DOCTOR, WHERE ARE YOU?
With the every medal celebration in London came the sight of Ethiopian athletes floored to the ground with a multitude of injuries ranging from Achilles heel to ulcer. Some like Fantu Magiso in the women's 800m could not make it to the start line, even though they travelled to London with the team. Others like Gebregziabher Gebremariam had to take painkillers just to make it to the race line in the men's 10,000m. Others like Genzebe Dibaba were weeping and floored in pain after the women's 1,500m first round, while yet others like Berhan Getahun needed to be taken off the field of play in a wheelchair following a fall during the men's 3,000m semifinals. No matter the ailment or its cause, the state of health was a major factor in preventing athletes from performing in London 2012 and should be a major strategic issue for the technical team at the Ethiopian Athletics Federation (EAF).
MORE THAN JUST SPECTATORS
Thanks to Mohammed Aman, Yanet Seyoum, and Mulualem Girma, Ethiopian fans had an active interest in the 800m and the 50m freestyle, something previously unheard of. Participation in these events was a breakthrough and Mohammed Aman's sixth place finish and national record was a hallmark to his continuous improvement.
A KEMBOI DANCE TOO!
We all know the grit, determination and tears Ethiopian athletes show when they romp to Olympic gold and world championship titles in the past. But Kenya's men's 3,000m steeplechase champion Ezekiel Kemboi showed our athletes how to savor your victory by dancing topless in front of a capacity crowd at the London Olympic stadium. While his dancing may not be enough to earn him a place in Hollywood shows like "Dancing with the Stars", it went a long way to show the human side of what many consider a sport for nerds. It is now three Olympic Games and counting since we had Million Wolde's like moment of unbridled joy and memorable fun. It is now time to ask for more fun from our athletes.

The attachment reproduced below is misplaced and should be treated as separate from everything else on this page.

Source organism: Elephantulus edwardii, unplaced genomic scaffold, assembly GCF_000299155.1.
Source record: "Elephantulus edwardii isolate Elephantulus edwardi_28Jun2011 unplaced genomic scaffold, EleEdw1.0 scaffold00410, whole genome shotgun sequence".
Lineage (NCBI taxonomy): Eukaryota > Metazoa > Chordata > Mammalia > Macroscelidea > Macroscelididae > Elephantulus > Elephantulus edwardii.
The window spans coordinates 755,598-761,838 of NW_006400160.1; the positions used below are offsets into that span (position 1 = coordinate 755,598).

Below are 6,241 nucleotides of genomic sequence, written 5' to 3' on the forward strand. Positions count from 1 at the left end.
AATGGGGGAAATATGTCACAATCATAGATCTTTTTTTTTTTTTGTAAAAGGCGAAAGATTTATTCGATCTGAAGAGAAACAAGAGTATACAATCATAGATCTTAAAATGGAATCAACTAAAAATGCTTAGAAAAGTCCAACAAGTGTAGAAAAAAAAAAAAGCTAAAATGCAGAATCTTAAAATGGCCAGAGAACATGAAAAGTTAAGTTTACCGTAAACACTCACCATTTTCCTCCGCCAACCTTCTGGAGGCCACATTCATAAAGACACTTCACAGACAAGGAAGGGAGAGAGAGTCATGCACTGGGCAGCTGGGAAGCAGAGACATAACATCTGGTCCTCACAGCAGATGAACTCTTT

GAINS DON'T COUNT
Apart from medal winning exploits, the Olympic Games are a great chance for countries to showcase their brand to a global audience. In this case, Ethiopia could count London 2012 as an opportunity missed with virtually limited footprint of Ethiopian success on the worldwide web, very limited activity on social networks, such as facebook and twitter, and very limited on the ground showcase with the planned "African Village" initiative closing down in London after the organisers failed to settle arrears. London 2012 could have been a big milestone for the country's bid to shrug off its image as a country known for famine and war, and attract viewers who could later become foreign investors and tourists, but it was an opportunity missed.
By Elshadai Negash,
SPECIAL TO FORTUNE
Elshadai Negash is the 2009 CNN Multichoice African Journalist of the Year high commendation winner for Sport and a regular contributor to Fortune. He can be reached at firstname.lastname@example.org.